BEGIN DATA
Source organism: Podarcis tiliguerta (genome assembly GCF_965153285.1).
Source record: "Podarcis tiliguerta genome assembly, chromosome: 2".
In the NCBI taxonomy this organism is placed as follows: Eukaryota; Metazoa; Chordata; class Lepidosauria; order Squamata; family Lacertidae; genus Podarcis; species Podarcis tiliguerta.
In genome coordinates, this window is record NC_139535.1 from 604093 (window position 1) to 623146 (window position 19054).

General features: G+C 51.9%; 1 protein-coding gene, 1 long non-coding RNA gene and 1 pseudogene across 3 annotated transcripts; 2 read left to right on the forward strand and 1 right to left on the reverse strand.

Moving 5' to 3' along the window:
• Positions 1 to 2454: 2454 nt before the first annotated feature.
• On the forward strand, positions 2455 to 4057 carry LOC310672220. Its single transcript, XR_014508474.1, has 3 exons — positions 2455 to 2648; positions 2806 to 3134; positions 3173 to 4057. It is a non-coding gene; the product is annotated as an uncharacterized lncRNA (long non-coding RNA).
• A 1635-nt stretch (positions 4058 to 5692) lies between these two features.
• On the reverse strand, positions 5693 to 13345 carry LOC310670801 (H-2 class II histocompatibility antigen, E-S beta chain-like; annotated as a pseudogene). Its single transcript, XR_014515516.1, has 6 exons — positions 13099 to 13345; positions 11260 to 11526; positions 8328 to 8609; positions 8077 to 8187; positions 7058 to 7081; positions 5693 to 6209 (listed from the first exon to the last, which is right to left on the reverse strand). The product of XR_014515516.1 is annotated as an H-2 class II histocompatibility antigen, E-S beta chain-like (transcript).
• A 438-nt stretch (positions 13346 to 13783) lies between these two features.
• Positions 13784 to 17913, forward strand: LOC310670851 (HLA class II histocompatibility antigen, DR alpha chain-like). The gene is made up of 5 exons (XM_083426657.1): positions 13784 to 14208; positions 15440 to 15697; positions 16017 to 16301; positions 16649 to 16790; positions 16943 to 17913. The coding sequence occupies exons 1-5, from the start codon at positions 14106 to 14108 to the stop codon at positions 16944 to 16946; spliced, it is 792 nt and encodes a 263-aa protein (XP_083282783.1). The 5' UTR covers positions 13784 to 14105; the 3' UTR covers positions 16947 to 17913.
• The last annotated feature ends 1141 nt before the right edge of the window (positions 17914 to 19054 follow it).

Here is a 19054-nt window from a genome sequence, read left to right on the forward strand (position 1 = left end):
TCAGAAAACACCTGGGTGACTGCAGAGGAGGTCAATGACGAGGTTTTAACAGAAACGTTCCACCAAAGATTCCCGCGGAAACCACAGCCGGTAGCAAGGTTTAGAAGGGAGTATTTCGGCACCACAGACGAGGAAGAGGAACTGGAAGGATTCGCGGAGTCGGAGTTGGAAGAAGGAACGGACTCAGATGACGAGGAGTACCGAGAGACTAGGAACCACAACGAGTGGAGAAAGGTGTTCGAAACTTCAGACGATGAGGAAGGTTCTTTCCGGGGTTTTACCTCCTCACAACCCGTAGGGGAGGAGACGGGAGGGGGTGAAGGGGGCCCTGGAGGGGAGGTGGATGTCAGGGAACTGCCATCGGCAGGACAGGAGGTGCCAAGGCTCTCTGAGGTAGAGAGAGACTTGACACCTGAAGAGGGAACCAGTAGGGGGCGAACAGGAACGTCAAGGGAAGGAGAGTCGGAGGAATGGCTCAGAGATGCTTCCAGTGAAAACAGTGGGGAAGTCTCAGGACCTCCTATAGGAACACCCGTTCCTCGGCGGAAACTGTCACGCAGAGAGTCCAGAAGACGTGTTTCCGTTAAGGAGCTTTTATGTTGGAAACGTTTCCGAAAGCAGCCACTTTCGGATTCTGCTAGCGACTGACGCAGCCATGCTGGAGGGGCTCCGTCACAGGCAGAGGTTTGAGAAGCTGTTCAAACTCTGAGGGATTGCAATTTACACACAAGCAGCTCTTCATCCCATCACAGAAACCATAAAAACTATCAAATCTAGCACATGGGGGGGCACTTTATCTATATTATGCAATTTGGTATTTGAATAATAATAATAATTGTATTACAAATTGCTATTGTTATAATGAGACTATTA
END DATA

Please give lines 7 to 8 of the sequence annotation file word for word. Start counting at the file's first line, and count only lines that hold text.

• Positions 1 to 2454: 2454 nt before the first annotated feature.
• On the forward strand, positions 2455 to 4057 carry LOC310672220. Its single transcript, XR_014508474.1, has 3 exons — positions 2455 to 2648; positions 2806 to 3134; positions 3173 to 4057. It is a non-coding gene; the product is annotated as an uncharacterized lncRNA (long non-coding RNA).